It was all about making the senior management appreciate that there was commercial gain to be made through the venture. I demonstrated a case study related to a toner cartridge I had patented and there was a level of confidence because it had been my original idea. Although there was some apprehension at the beginning, there was also trust and confidence that I would deliver what I promised. My credentials too, I believe, influenced them. At the end of the day, if you can say to ·senior management, “Yes, we can do the recycling and the re-manufacturing in a cost efficient way and all the investment you put in will give a year on year return,” they will listen to you. Since 1993, when we began, our growth has been exponential in every way. Year on year we have grown over 20%. In the first few years of operation, there was still some apprehension at senior management level and investment was low. But with proven results over the years we have not only made it feasible within the Australian operation but a part of the international one. Fuji Xerox now has re-manufacturing factories in nine locations – Europe. North and South America and the Asia Pacific region.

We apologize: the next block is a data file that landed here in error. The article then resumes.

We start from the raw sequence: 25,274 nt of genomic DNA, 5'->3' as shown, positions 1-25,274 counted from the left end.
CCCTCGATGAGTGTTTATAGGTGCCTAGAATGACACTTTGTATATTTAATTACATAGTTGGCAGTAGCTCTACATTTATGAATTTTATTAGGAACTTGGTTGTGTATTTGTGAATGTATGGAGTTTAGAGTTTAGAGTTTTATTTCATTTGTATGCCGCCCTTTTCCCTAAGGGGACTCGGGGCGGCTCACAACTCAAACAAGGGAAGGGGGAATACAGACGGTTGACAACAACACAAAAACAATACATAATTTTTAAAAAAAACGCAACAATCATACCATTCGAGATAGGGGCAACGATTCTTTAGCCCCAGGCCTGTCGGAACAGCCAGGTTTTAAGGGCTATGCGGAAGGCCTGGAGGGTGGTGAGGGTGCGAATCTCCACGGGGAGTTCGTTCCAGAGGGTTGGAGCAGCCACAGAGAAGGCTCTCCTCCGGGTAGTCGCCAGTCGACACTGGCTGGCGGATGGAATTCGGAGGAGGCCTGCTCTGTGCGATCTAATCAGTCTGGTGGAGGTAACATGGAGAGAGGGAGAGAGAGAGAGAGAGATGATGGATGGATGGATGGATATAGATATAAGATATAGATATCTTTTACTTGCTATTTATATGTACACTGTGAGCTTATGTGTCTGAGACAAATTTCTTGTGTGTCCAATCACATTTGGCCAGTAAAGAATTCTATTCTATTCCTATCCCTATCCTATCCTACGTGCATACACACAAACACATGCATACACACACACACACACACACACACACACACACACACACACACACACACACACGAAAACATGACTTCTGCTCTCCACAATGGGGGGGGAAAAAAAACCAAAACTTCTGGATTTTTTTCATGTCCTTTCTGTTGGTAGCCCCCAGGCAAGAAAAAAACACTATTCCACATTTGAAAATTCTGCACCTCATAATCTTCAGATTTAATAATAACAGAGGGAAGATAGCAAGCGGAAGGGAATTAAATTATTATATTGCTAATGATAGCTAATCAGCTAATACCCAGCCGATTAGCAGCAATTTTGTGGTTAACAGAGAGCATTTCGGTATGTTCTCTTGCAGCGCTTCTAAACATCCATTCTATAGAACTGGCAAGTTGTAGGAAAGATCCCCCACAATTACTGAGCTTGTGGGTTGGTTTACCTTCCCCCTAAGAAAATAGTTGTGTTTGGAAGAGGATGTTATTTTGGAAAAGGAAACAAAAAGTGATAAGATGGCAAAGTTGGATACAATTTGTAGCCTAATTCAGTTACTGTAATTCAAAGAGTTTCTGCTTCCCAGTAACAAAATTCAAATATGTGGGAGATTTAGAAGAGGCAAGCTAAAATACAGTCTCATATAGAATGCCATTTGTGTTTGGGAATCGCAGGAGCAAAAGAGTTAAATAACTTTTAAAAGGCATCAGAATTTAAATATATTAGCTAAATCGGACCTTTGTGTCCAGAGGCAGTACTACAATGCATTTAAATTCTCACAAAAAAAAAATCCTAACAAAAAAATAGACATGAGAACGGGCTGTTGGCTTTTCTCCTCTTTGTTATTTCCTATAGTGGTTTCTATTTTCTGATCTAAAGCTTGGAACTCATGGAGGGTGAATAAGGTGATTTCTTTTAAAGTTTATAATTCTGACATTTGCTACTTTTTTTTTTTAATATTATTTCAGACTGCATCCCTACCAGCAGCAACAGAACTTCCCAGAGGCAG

How much convincing did it take to make acceptable the notion that remanufactured products were en:n better than new, among customer and service operators?
Theoretically, it can be proved. You take a product that was designed yesterday and improve on it using today’s technology by studying the inherent problems and re-engineering it to enhance its yield and life. When a product is put to the test in the laboratory, it can be accepted but the acid test is proving its efficacy in the real world. Once we were able to convince customers that what we were doing was exceeding the life expectancy of a product, then they were with us.